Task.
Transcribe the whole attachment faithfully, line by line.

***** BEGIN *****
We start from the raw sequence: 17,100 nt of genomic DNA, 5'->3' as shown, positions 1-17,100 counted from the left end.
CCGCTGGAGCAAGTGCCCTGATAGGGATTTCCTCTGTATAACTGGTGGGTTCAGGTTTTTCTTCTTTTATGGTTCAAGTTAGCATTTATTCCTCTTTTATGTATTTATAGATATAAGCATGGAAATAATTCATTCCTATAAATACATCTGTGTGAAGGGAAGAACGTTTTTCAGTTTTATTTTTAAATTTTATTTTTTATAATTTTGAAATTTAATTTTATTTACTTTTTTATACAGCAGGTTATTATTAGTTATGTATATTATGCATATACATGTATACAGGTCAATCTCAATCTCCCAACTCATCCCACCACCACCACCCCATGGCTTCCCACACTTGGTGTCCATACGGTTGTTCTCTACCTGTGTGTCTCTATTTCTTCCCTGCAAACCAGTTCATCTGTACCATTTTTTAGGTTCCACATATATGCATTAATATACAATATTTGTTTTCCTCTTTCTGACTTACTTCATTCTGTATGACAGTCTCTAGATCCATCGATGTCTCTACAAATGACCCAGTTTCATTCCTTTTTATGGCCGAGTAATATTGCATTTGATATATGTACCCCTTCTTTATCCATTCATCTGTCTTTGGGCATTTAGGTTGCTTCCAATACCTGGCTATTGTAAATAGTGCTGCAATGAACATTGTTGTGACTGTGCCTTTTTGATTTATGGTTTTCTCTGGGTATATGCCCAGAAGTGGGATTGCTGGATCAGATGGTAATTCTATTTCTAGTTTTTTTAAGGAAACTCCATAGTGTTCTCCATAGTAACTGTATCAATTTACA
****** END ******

We start from the raw sequence: 17,100 nt of genomic DNA, 5'->3' as shown, positions 1-17,100 counted from the left end.
CCGCTGGAGCAAGTGCCCTGATAGGGATTTCCTCTGTATAACTGGTGGGTTCAGGTTTTTCTTCTTTTATGGTTCAAGTTAGCATTTATTCCTCTTTTATGTATTTATAGATATAAGCATGGAAATAATTCATTCCTATAAATACATCTGTGTGAAGGGAAGAACGTTTTTCAGTTTTATTTTTAAATTTTATTTTTTATAATTTTGAAATTTAATTTTATTTACTTTTTTATACAGCAGGTTATTATTAGTTATGTATATTATGCATATACATGTATACAGGTCAATCTCAATCTCCCAACTCATCCCACCACCACCACCCCATGGCTTCCCACACTTGGTGTCCATACGGTTGTTCTCTACCTGTGTGTCTCTATTTCTTCCCTGCAAACCAGTTCATCTGTACCATTTTTTAGGTTCCACATATATGCATTAATATACAATATTTGTTTTCCTCTTTCTGACTTACTTCATTCTGTATGACAGTCTCTAGATCCATCGATGTCTCTACAAATGACCCAGTTTCATTCCTTTTTATGGCCGAGTAATATTGCATTTGATATATGTACCCCTTCTTTATCCATTCATCTGTCTTTGGGCATTTAGGTTGCTTCCAATACCTGGCTATTGTAAATAGTGCTGCAATGAACATTGTTGTGACTGTGCCTTTTTGATTTATGGTTTTCTCTGGGTATATGCCCAGAAGTGGGATTGCTGGATCAGATGGTAATTCTATTTCTAGTTTTTTTAAGGAAACTCCATAGTGTTCTCCATAGTAACTGTATCAATTTACA